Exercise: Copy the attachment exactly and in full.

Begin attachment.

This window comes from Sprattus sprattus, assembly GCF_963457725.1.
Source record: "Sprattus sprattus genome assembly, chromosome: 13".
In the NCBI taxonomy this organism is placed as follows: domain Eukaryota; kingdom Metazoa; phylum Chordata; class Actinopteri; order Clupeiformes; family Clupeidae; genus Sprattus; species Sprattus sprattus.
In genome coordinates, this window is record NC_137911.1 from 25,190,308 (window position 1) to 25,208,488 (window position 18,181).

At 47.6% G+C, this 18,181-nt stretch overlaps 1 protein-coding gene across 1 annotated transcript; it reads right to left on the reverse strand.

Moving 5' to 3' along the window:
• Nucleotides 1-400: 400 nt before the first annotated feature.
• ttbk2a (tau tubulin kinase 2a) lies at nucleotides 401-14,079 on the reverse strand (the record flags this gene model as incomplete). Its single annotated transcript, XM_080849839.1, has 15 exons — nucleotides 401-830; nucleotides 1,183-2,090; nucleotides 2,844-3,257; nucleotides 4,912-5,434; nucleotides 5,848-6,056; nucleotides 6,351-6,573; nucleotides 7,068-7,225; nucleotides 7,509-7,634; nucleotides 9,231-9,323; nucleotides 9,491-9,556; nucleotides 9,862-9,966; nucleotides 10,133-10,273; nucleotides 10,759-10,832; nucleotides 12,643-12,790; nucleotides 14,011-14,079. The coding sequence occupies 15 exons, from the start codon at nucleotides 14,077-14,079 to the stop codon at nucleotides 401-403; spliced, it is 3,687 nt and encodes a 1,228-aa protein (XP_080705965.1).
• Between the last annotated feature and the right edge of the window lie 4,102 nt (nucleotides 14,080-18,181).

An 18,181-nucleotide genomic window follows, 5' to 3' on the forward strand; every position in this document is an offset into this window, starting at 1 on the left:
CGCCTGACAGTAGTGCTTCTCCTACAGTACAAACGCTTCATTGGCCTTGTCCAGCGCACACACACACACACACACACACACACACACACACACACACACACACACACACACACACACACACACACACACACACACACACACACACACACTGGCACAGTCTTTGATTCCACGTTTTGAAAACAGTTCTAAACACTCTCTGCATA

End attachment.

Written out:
This window comes from Sprattus sprattus, assembly GCF_963457725.1.
Source record: "Sprattus sprattus genome assembly, chromosome: 13".
In the NCBI taxonomy this organism is placed as follows: domain Eukaryota; kingdom Metazoa; phylum Chordata; class Actinopteri; order Clupeiformes; family Clupeidae; genus Sprattus; species Sprattus sprattus.
In genome coordinates, this window is record NC_137911.1 from 25,190,308 (window position 1) to 25,208,488 (window position 18,181).

At 47.6% G+C, this 18,181-nt stretch overlaps 1 protein-coding gene across 1 annotated transcript; it reads right to left on the reverse strand.

Moving 5' to 3' along the window:
• Nucleotides 1-400: 400 nt before the first annotated feature.
• ttbk2a (tau tubulin kinase 2a) lies at nucleotides 401-14,079 on the reverse strand (the record flags this gene model as incomplete). Its single annotated transcript, XM_080849839.1, has 15 exons — nucleotides 401-830; nucleotides 1,183-2,090; nucleotides 2,844-3,257; nucleotides 4,912-5,434; nucleotides 5,848-6,056; nucleotides 6,351-6,573; nucleotides 7,068-7,225; nucleotides 7,509-7,634; nucleotides 9,231-9,323; nucleotides 9,491-9,556; nucleotides 9,862-9,966; nucleotides 10,133-10,273; nucleotides 10,759-10,832; nucleotides 12,643-12,790; nucleotides 14,011-14,079. The coding sequence occupies 15 exons, from the start codon at nucleotides 14,077-14,079 to the stop codon at nucleotides 401-403; spliced, it is 3,687 nt and encodes a 1,228-aa protein (XP_080705965.1).
• Between the last annotated feature and the right edge of the window lie 4,102 nt (nucleotides 14,080-18,181).

An 18,181-nucleotide genomic window follows, 5' to 3' on the forward strand; every position in this document is an offset into this window, starting at 1 on the left:
CGCCTGACAGTAGTGCTTCTCCTACAGTACAAACGCTTCATTGGCCTTGTCCAGCGCACACACACACACACACACACACACACACACACACACACACACACACACACACACACACACACACACACACACACACACACACACACACACACTGGCACAGTCTTTGATTCCACGTTTTGAAAACAGTTCTAAACACTCTCTGCATA